Sweet Pea and Jack
A couple of months ago, we did something we don't usually do -- pulled the car over and made a cell phone call trying to win concert tickets in a radio station contest. Mirabile dictu, we won! Caller no. 5, baby. It was the Lyle Lovett show at Edgefield last night, sponsored by KINK. Our luck continued to run strong as we landed our highest-end babysitter at the last possible moment, and so on out to Troutdale we drove.
Lovett played for 2½ hours with his large band -- not a big band, mind you, as there are no horns in it, but definitely large. At various times there seemed to be a dozen or so instrumentalists at work, and not one but two gospel choruses joined in at the beginning and end of the set. Lovett recruits local groups to play this role, and on this evening, the choir from the Mount Olivet Baptist Church here in town was joined by a group called the Hurd Ensemble that came down from Seattle after three Lovett shows up there and in B.C.
Along with a handful of seasoned string players from his beloved Austin and many others, Lovett brought Russ Kunkel from L.A. on drums, which in and of itself put enough Grammy power on the stage to light a small city. But all of the side men were upstaged by the background singers who stood to the star's immediate right. What to my wondering eyes did appear -- two of them were from the earth-shaking front line of Was (Not Was), who knocked our socks off (as we knew they would) at the Wonder a while back. Sure enough, it was Sweet Pea Atkinson and Sir Harry Bowens! Next to them was bass singer Willie Greene Jr., whose voice knows no bottom and whose bottom, along with the rest of him, moved smooth as silk in synchronicity with Sweet Pea and Sir Harry.
We hadn't been to Edgefield in years, and hadn't attended a show there since shortly after the place first started holding them many years ago. It was pretty much the same layout we remembered from ye olde days of Nanci Griffith, Jimmie Dale Gilmore, and Los Lobos, but like everything else in Portland, the venue has gotten bigger, taller, and not necessarily better. Instead of free-for-all seating on the lawn for everyone, now there is a reserved seat section with folding chairs right in the sweet spot in front of the stage. The plebeians in general admission class are shunted off to the rear and to the sides. I remember being sorely put off by this two-tiered system in my one and only visit to the Mount Hood Jazz Festival in the early '90s, and it was only slightly less annoying at Edgefield last night, where at least the chair section was kept to a reasonable size. At the Jazz Festival, the poor saps who waited all day with their lawn chairs and blankets were banished 50 yards or more from the stage -- here it wasn't quite so bad, but the whole caste thing still marred the proceeding.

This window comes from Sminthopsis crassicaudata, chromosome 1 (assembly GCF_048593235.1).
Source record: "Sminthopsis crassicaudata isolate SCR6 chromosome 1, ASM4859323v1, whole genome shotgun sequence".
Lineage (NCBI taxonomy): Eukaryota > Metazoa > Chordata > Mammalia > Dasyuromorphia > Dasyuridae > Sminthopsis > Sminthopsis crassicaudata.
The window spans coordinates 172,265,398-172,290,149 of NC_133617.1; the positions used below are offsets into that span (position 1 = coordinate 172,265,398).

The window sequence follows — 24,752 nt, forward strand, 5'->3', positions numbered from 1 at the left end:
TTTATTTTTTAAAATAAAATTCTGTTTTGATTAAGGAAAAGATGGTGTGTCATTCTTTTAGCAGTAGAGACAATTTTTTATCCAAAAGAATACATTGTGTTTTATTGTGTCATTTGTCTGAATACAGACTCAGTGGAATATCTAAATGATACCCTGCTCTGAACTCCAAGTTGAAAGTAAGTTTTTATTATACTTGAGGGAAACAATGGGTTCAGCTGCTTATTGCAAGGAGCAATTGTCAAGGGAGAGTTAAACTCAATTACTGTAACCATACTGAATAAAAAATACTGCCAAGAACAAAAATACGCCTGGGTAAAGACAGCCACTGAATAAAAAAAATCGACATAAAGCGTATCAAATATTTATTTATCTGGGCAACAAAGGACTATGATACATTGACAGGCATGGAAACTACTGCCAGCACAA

One marvel of the event was the efficiency with which the McMenamin machine pumps food and especially alcohol into a large-ish crowd. At premium prices, of course, but there isn't much waiting around for your drink or meal. Surprisingly, Jack Daniel's whisky had a sponsorship presence on the scene, and we succumbed to the suggestion to kick the proceedings off with a Jack on the rocks. We also entered into a raffle for Jack swag in which they swiped the barcode on your driver's license as your entry. There's no shortage of ways in which we'll probably regret letting them do that, but it was nice to know that Dick Cheney would be able to trace our movements if somehow our cell phone pings went down.
Oh yeah, the music. Lyle Lovett is a nice man with a droll sense of humor who writes and performs understated songs that draw on many rich streams of American music. There's some Texas two-step, there's some Nashville, some sensitive 70's singer-songwriter stuff, some bluegrass, and that oh-so-glorious gospel. It is performed as tightly and cleanly as one could imagine. Lovett honors and appreciates the many traditions from which he borrows, and he is also quite attentive to the large entourage of musicians with whom he travels around. His on-stage monologues and "interviews" with the players are highly entertaining. In our mind and heart, though, his work never seems to total more than the sum of all the parts he puts together. A lot of the time, not having much familiarity with his songs, we don't quite "get" what the big deal is. Obviously, his throngs of fans see it differently.
Anyway, it was a show worth seeing and hearing, and hey, the price was right. Thanks to KINK, to the babysitter, to Mr. Daniel, to Sweet Pea and Sir Harry, and especially to the wonderful Mrs., for a fun night.